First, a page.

I’ve read a lot of World War II fiction and thought I had gotten to the point where I had probably covered every emotion associated with the atrocities experienced during that time. I was wrong. I recently listened to the audio version of Skeletons at the Feast by Chris Bohjalian on a recent road trip to Chicago and after eight hours of traveling, I couldn’t get enough. (I finished it on the way home.)
This WWII story is told from a variety of viewpoints including a Jew who has escaped a train headed to Auschwitz but poses as a German soldier, a young German girl from the rich farmlands of East Prussia, and a French girl Cecile who is imprisoned in a work camp. The novel is set in cold winter months of 1945 just before the surrender of Nazi Germany. The Germans living in the East are making their way west to escape the Russian army and 18 year-old Anna Emmerich’s family is part of that mass exodus. Her family is accompanied by a Scottish POW who has been sent to their farm as forced labor. Along they way they encounter “Manfred” a German soldier suspiciously traveling alone yet as they move west together, they create sort of family as they deal with the dangers and realizations, physically and emotionally, of what has really happened in Germany during the war.
I’ve read Chris Bohjalian’s work before for my book club and while I had enjoyed it, I haven’t run back to the shelves to pick up another. However, if he keeps writing books like this one, I’ll be a lifer. What I loved about it was how he gave each of his main characters, no matter how grim or harsh the conditions, the ability to show compassion for one another. It was a time and place where the survival instinct dictated actions, disconnecting humans from one another as if not worth the investment of emotion any more. A sad reality Bohjalian sheds light on through his characters is the convenient ignorance of so many Germans during the “deportation” of Jews. His main characters were naive, manipulative, smart, brash, brave, vulnerable, strong, complacent, and not without fault. I think what really hit home for me as I read is that events like the ones depicted in the book truly happened. So, so many people lived and died through similar experiences and the power of that left me clutching my chest with horror and shame, yet marveling at the spirit of the human race.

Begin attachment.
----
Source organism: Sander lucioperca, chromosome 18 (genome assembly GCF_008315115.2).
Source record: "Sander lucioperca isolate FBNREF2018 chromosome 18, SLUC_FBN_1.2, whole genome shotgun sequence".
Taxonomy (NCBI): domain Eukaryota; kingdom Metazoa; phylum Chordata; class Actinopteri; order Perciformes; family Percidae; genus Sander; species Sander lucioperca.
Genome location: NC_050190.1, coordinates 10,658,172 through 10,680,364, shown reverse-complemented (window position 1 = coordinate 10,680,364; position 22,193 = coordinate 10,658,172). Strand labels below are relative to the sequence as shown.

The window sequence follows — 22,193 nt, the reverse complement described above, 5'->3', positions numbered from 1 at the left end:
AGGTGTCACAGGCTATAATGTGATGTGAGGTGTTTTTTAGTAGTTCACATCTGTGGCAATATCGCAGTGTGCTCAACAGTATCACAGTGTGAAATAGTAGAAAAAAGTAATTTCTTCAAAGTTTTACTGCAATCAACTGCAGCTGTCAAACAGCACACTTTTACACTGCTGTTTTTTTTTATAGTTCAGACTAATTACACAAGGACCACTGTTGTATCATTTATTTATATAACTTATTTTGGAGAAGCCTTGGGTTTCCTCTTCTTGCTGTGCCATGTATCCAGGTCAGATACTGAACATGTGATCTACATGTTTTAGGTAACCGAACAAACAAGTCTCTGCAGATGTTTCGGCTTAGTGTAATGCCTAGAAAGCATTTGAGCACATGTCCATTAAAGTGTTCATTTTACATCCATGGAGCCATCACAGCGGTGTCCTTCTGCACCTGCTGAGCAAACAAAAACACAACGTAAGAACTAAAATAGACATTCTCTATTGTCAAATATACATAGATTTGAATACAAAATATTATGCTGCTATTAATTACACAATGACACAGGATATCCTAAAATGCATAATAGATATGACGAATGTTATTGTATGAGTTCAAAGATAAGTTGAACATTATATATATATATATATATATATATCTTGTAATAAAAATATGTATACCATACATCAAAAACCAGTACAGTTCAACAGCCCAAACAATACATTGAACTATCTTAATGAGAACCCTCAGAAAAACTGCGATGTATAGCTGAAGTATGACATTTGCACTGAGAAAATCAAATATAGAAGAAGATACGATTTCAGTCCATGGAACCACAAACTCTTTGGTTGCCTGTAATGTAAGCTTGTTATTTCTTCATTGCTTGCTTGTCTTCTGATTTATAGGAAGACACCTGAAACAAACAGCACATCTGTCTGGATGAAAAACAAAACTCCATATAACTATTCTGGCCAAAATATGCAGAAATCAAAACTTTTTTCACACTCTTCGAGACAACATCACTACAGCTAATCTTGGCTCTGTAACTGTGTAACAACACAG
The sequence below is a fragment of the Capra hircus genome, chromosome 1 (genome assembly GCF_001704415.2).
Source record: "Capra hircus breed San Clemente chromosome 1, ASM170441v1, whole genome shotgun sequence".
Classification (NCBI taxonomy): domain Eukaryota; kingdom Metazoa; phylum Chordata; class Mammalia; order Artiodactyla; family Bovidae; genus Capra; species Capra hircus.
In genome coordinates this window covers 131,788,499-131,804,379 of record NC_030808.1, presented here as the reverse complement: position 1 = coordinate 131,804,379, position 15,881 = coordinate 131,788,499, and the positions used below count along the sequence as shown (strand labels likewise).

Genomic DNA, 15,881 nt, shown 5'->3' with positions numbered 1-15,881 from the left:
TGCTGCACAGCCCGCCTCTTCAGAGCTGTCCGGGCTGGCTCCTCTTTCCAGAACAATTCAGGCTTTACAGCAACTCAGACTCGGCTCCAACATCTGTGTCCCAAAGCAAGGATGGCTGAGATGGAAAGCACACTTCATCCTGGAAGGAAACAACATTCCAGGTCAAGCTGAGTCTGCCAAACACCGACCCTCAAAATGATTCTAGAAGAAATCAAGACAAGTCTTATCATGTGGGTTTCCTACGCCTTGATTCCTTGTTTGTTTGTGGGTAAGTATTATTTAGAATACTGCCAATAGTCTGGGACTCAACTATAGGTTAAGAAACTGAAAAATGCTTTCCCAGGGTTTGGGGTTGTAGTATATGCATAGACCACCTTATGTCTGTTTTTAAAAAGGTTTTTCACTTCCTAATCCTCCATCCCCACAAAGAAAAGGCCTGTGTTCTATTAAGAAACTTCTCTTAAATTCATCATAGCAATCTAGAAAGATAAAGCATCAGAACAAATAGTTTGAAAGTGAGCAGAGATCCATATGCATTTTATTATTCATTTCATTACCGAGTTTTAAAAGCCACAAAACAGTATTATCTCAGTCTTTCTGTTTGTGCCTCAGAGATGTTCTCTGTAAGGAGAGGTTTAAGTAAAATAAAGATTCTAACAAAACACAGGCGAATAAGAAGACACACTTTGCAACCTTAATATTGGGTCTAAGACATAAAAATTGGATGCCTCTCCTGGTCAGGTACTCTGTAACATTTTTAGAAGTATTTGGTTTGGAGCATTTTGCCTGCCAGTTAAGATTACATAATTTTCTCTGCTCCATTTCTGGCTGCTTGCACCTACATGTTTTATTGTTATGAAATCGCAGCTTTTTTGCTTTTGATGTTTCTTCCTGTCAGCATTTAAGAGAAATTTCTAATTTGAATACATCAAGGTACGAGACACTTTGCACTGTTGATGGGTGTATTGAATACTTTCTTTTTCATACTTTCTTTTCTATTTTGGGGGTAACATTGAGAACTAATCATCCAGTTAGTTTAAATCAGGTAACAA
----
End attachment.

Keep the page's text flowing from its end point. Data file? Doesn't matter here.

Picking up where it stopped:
Bohjalian doesn’t sugar coat any of the grim details of how the Jewish work camp prisoners were treated nor the encounters between the hated and the haters so this book isn’t for the weak of heart or stomach. There are many gut-wrenching scenes but it I think it added to the power of realizing and processing what so many people went through. And through these tragedies, those who survived started over trying to live a “normal” life again. They trudged onward and dared not look back, as if by not looking it would help to erase their past from memory. What hits me straight in the heart is that these people could have been any of us. I imagined their lives and how my family would have reacted. What would we have done?
This novel personalized the Nazi Germany experience and gave me such a well-rounded view of what life may have been like at that time and these characters will sit with me for a very long time. I am grateful for novels like these as they always seem to shake me out of my complacency of freedom, sharpening my focus again on how lucky my family and I are to live where we do.
*Sidenote: The inspiration to write this historical novel came from an actual World War II diary.